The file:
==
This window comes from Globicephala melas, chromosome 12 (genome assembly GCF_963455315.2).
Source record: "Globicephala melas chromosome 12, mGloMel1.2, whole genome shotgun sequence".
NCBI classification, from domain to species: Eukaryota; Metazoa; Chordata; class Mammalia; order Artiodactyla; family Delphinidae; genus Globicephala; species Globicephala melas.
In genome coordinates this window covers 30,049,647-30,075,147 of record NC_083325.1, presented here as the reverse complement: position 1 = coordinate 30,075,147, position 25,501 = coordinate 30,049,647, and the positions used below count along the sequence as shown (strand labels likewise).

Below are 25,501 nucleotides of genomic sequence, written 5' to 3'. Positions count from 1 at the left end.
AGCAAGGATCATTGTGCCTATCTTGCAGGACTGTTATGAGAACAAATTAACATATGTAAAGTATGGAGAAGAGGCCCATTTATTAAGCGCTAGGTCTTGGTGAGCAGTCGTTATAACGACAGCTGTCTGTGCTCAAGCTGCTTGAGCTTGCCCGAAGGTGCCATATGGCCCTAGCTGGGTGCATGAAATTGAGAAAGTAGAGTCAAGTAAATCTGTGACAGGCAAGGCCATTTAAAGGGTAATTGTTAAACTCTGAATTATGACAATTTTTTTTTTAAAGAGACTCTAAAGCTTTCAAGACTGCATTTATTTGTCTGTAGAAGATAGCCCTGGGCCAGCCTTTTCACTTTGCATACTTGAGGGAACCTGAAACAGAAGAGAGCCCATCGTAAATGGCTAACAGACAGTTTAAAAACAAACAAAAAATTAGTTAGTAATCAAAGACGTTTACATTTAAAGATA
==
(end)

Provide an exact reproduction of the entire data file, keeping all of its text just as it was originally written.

This window comes from Globicephala melas, chromosome 12 (genome assembly GCF_963455315.2).
Source record: "Globicephala melas chromosome 12, mGloMel1.2, whole genome shotgun sequence".
NCBI classification, from domain to species: Eukaryota; Metazoa; Chordata; class Mammalia; order Artiodactyla; family Delphinidae; genus Globicephala; species Globicephala melas.
In genome coordinates this window covers 30,049,647-30,075,147 of record NC_083325.1, presented here as the reverse complement: position 1 = coordinate 30,075,147, position 25,501 = coordinate 30,049,647, and the positions used below count along the sequence as shown (strand labels likewise).

Below are 25,501 nucleotides of genomic sequence, written 5' to 3'. Positions count from 1 at the left end.
AGCAAGGATCATTGTGCCTATCTTGCAGGACTGTTATGAGAACAAATTAACATATGTAAAGTATGGAGAAGAGGCCCATTTATTAAGCGCTAGGTCTTGGTGAGCAGTCGTTATAACGACAGCTGTCTGTGCTCAAGCTGCTTGAGCTTGCCCGAAGGTGCCATATGGCCCTAGCTGGGTGCATGAAATTGAGAAAGTAGAGTCAAGTAAATCTGTGACAGGCAAGGCCATTTAAAGGGTAATTGTTAAACTCTGAATTATGACAATTTTTTTTTTAAAGAGACTCTAAAGCTTTCAAGACTGCATTTATTTGTCTGTAGAAGATAGCCCTGGGCCAGCCTTTTCACTTTGCATACTTGAGGGAACCTGAAACAGAAGAGAGCCCATCGTAAATGGCTAACAGACAGTTTAAAAACAAACAAAAAATTAGTTAGTAATCAAAGACGTTTACATTTAAAGATA